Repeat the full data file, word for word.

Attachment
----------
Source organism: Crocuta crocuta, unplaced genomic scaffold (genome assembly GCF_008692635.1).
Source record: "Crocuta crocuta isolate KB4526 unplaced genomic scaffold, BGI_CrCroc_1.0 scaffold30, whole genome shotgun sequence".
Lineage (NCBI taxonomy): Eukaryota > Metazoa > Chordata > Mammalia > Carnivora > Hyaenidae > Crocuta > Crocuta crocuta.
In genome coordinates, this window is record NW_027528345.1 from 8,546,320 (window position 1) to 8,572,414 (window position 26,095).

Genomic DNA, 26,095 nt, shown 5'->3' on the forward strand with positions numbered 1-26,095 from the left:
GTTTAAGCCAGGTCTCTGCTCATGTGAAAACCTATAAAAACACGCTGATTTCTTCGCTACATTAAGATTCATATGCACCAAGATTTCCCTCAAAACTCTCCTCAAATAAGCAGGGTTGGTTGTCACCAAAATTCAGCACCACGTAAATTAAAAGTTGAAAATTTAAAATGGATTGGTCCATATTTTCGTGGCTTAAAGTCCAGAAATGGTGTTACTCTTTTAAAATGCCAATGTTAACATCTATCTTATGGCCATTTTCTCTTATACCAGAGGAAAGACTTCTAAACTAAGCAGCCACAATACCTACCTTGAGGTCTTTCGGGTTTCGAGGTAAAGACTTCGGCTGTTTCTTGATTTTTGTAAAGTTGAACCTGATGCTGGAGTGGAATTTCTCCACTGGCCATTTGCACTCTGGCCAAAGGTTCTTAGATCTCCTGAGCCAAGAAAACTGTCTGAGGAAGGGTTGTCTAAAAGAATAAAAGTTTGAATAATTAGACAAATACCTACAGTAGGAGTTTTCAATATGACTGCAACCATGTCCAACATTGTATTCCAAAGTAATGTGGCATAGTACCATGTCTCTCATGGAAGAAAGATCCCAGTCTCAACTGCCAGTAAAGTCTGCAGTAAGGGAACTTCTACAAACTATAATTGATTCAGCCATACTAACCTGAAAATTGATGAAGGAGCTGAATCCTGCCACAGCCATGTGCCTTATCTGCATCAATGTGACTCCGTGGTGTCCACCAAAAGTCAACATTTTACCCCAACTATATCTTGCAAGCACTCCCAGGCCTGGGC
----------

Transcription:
Source organism: Crocuta crocuta, unplaced genomic scaffold (genome assembly GCF_008692635.1).
Source record: "Crocuta crocuta isolate KB4526 unplaced genomic scaffold, BGI_CrCroc_1.0 scaffold30, whole genome shotgun sequence".
Lineage (NCBI taxonomy): Eukaryota > Metazoa > Chordata > Mammalia > Carnivora > Hyaenidae > Crocuta > Crocuta crocuta.
In genome coordinates, this window is record NW_027528345.1 from 8,546,320 (window position 1) to 8,572,414 (window position 26,095).

Genomic DNA, 26,095 nt, shown 5'->3' on the forward strand with positions numbered 1-26,095 from the left:
GTTTAAGCCAGGTCTCTGCTCATGTGAAAACCTATAAAAACACGCTGATTTCTTCGCTACATTAAGATTCATATGCACCAAGATTTCCCTCAAAACTCTCCTCAAATAAGCAGGGTTGGTTGTCACCAAAATTCAGCACCACGTAAATTAAAAGTTGAAAATTTAAAATGGATTGGTCCATATTTTCGTGGCTTAAAGTCCAGAAATGGTGTTACTCTTTTAAAATGCCAATGTTAACATCTATCTTATGGCCATTTTCTCTTATACCAGAGGAAAGACTTCTAAACTAAGCAGCCACAATACCTACCTTGAGGTCTTTCGGGTTTCGAGGTAAAGACTTCGGCTGTTTCTTGATTTTTGTAAAGTTGAACCTGATGCTGGAGTGGAATTTCTCCACTGGCCATTTGCACTCTGGCCAAAGGTTCTTAGATCTCCTGAGCCAAGAAAACTGTCTGAGGAAGGGTTGTCTAAAAGAATAAAAGTTTGAATAATTAGACAAATACCTACAGTAGGAGTTTTCAATATGACTGCAACCATGTCCAACATTGTATTCCAAAGTAATGTGGCATAGTACCATGTCTCTCATGGAAGAAAGATCCCAGTCTCAACTGCCAGTAAAGTCTGCAGTAAGGGAACTTCTACAAACTATAATTGATTCAGCCATACTAACCTGAAAATTGATGAAGGAGCTGAATCCTGCCACAGCCATGTGCCTTATCTGCATCAATGTGACTCCGTGGTGTCCACCAAAAGTCAACATTTTACCCCAACTATATCTTGCAAGCACTCCCAGGCCTGGGC